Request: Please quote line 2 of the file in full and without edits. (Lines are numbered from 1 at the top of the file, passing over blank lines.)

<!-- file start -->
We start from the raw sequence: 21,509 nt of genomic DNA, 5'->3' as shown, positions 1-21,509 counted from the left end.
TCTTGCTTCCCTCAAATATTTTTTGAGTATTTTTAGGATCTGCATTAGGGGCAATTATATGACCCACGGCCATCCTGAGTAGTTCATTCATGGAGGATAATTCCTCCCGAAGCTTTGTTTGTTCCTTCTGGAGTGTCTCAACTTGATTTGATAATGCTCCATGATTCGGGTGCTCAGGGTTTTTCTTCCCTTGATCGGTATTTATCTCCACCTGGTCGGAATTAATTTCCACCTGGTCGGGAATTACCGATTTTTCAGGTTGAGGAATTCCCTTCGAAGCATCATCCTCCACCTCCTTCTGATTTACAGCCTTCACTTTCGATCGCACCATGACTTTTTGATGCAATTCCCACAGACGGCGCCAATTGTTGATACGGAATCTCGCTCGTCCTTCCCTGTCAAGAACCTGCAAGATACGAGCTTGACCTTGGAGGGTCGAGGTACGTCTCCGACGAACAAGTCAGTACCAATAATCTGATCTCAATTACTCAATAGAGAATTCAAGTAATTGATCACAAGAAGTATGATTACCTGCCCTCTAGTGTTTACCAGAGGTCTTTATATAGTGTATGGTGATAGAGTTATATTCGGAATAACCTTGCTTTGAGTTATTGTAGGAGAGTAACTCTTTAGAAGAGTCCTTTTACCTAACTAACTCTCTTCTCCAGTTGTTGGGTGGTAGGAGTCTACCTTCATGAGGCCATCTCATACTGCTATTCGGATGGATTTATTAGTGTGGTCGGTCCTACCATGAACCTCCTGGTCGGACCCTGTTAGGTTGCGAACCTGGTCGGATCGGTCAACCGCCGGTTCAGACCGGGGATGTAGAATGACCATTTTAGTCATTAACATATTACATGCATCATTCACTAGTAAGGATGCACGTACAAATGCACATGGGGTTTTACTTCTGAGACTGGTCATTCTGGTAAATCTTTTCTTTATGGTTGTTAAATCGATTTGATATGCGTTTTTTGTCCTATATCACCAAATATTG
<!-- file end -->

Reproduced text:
TCTTGCTTCCCTCAAATATTTTTTGAGTATTTTTAGGATCTGCATTAGGGGCAATTATATGACCCACGGCCATCCTGAGTAGTTCATTCATGGAGGATAATTCCTCCCGAAGCTTTGTTTGTTCCTTCTGGAGTGTCTCAACTTGATTTGATAATGCTCCATGATTCGGGTGCTCAGGGTTTTTCTTCCCTTGATCGGTATTTATCTCCACCTGGTCGGAATTAATTTCCACCTGGTCGGGAATTACCGATTTTTCAGGTTGAGGAATTCCCTTCGAAGCATCATCCTCCACCTCCTTCTGATTTACAGCCTTCACTTTCGATCGCACCATGACTTTTTGATGCAATTCCCACAGACGGCGCCAATTGTTGATACGGAATCTCGCTCGTCCTTCCCTGTCAAGAACCTGCAAGATACGAGCTTGACCTTGGAGGGTCGAGGTACGTCTCCGACGAACAAGTCAGTACCAATAATCTGATCTCAATTACTCAATAGAGAATTCAAGTAATTGATCACAAGAAGTATGATTACCTGCCCTCTAGTGTTTACCAGAGGTCTTTATATAGTGTATGGTGATAGAGTTATATTCGGAATAACCTTGCTTTGAGTTATTGTAGGAGAGTAACTCTTTAGAAGAGTCCTTTTACCTAACTAACTCTCTTCTCCAGTTGTTGGGTGGTAGGAGTCTACCTTCATGAGGCCATCTCATACTGCTATTCGGATGGATTTATTAGTGTGGTCGGTCCTACCATGAACCTCCTGGTCGGACCCTGTTAGGTTGCGAACCTGGTCGGATCGGTCAACCGCCGGTTCAGACCGGGGATGTAGAATGACCATTTTAGTCATTAACATATTACATGCATCATTCACTAGTAAGGATGCACGTACAAATGCACATGGGGTTTTACTTCTGAGACTGGTCATTCTGGTAAATCTTTTCTTTATGGTTGTTAAATCGATTTGATATGCGTTTTTTGTCCTATATCACCAAATATTG